The Cambodian Capital is a developing Asian city. Some tall buildings are already there. Many are under construction. The city is rich with its history and I visited few cultural places like the Royal Palace, Independence Monument, and the Choeung Ek: killing field. We learn a lot from traveling and sometimes it can be dangerous if we are not cautious enough so in this post I will also share my bad experience in Phnom Penh and share some travel safety tips for you.
People are friendly and sweet and I enjoy talking with them while walking around the streets. They ask me where I am going and they want me to bring me there with their motorbikes and tuk-tuks. In the beginning, it might seem annoying but when I smile and start to talk about other things they won’t keep on bothering me. Even if you don’t want their service they are friendly and helpful and that makes up the soul of the city. I feel safe and people are happy although oftentimes they seem to have nothing but their smile.
One of the cultural highlights of the city is the Royal Palace of Phnom Penh. It is really beautiful and also reasonable. With 6$ entry fee, it’s worth a visit.
Unfortunately, I did not really visit other cultural places to share to you. Actually, when I drive through the city by motorbike I see a lot of beautiful boulevards along with the Independence Monument.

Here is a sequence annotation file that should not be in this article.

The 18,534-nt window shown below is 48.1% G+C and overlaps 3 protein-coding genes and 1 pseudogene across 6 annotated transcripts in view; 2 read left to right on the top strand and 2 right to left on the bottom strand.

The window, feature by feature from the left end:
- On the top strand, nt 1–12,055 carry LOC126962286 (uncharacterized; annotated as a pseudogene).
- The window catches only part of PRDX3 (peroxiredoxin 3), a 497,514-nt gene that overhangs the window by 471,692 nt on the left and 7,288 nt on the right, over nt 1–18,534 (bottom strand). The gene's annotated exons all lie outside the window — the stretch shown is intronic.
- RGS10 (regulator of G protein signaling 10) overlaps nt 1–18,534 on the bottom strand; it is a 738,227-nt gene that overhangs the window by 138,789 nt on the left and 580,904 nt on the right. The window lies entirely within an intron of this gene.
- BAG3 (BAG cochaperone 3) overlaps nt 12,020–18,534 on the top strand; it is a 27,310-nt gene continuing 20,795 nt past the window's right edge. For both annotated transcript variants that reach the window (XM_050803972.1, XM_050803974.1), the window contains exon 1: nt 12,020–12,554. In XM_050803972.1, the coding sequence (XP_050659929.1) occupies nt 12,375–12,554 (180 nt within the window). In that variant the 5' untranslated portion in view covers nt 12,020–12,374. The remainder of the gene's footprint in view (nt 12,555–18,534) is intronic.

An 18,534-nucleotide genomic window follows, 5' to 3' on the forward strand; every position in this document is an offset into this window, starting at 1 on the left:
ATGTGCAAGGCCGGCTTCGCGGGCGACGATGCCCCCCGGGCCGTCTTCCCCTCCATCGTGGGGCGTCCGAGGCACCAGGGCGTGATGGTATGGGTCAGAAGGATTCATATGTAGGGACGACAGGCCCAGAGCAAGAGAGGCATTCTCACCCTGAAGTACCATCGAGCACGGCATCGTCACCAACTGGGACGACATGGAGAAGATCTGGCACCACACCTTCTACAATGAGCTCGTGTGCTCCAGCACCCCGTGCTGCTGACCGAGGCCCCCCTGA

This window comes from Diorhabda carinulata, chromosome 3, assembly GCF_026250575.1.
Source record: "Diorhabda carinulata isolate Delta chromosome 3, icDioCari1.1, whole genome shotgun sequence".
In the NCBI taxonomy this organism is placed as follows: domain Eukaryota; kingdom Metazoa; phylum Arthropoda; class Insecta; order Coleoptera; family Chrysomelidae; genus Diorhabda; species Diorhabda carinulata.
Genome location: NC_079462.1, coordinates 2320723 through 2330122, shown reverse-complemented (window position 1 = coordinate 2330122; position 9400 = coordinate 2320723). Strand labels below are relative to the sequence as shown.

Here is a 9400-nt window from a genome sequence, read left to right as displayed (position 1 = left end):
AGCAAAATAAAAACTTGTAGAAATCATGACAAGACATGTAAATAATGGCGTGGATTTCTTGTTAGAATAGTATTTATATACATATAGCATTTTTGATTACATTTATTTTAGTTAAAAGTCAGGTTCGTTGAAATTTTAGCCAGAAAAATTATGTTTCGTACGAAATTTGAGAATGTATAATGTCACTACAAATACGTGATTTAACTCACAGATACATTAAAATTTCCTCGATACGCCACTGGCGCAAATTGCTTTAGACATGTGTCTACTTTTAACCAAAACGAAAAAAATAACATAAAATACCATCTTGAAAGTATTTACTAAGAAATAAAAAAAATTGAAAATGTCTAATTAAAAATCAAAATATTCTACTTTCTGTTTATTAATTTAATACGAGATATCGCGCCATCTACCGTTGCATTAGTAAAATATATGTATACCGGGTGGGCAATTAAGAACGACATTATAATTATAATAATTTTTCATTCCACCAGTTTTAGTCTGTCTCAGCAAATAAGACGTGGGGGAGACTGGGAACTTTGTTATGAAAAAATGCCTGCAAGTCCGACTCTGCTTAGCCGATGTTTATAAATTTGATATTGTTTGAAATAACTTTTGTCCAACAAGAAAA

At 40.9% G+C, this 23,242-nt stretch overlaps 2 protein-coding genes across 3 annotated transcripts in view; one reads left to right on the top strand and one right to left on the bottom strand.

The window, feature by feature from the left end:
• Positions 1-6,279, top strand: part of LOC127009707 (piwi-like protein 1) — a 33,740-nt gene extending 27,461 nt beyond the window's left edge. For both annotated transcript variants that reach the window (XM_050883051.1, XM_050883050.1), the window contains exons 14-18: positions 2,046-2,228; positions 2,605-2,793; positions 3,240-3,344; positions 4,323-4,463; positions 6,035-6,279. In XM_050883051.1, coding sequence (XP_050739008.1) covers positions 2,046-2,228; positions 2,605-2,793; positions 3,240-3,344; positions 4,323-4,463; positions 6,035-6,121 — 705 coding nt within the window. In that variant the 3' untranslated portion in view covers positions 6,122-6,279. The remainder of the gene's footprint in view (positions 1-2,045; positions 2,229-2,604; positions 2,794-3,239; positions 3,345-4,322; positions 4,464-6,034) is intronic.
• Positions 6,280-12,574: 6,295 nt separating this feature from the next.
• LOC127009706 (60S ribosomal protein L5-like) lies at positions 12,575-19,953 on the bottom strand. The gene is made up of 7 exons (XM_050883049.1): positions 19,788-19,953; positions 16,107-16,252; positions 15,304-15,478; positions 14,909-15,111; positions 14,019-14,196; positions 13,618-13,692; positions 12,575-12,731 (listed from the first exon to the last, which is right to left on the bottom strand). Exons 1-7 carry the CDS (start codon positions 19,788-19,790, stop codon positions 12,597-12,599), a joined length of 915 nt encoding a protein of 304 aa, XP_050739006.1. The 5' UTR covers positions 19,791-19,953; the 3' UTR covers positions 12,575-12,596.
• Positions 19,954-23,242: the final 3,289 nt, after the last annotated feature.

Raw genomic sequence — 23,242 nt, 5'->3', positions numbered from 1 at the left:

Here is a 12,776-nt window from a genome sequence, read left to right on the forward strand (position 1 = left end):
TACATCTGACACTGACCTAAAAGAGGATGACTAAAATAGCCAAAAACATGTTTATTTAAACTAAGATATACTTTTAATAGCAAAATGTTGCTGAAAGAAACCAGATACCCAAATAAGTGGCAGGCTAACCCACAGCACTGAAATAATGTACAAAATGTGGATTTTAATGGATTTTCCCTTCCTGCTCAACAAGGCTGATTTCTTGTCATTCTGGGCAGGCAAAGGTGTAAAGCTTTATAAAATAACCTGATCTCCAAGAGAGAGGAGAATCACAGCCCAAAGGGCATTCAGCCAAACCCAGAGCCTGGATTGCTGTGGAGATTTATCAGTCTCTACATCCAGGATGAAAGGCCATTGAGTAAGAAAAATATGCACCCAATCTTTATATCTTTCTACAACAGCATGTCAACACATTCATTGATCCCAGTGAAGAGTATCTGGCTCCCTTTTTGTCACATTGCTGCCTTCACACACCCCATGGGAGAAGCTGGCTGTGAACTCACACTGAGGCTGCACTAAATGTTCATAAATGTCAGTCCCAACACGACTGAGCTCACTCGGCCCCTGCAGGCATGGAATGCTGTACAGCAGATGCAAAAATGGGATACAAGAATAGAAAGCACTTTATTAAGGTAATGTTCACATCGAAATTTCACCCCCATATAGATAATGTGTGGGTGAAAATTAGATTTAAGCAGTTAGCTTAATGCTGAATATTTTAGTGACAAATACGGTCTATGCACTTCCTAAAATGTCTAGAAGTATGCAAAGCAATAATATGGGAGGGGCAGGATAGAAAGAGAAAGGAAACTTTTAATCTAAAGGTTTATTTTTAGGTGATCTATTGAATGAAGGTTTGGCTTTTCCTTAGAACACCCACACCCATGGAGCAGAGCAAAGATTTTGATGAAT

I also consider other things like the night market as a cultural place. I love to stick around there. Most locals speak some English but it’s limited. So the conversation will not be very deep. It’s often only small talk and things which are going on that keeps us connected.
…A bald western guy just arrives at a shop while I’m eating soup and chatting about boring stuff. It’s a family business and all of the staffs are just relatives – brothers, sisters, cousins, father, and mother. There are too many employees but that doesn’t bother anyone here. Anyway, the western guy orders some food and pointed out that he wants it spicy. When the meal is served, he starts eating and the waiter smiles at me as I am observing the bald guy. At first, I don’t know why he does that. But after a minute or two, the bald guy emptied his water and starts sweating still he doesn’t give up. He continues eating, his whole head is covered in sweat and he tries to dry it with tons of tissues. Now I understand why the waiter was smiling. I think they like to make fun on a foreigner who thinks they can eat spicy foods. And this one seems to be a perfect victim. He uses all the tissues from the box on his table. After that, the waiter shows mercy and brings him a glass of ice and more water. Soaking in sweat the bald guy pays his bill and leaves the place…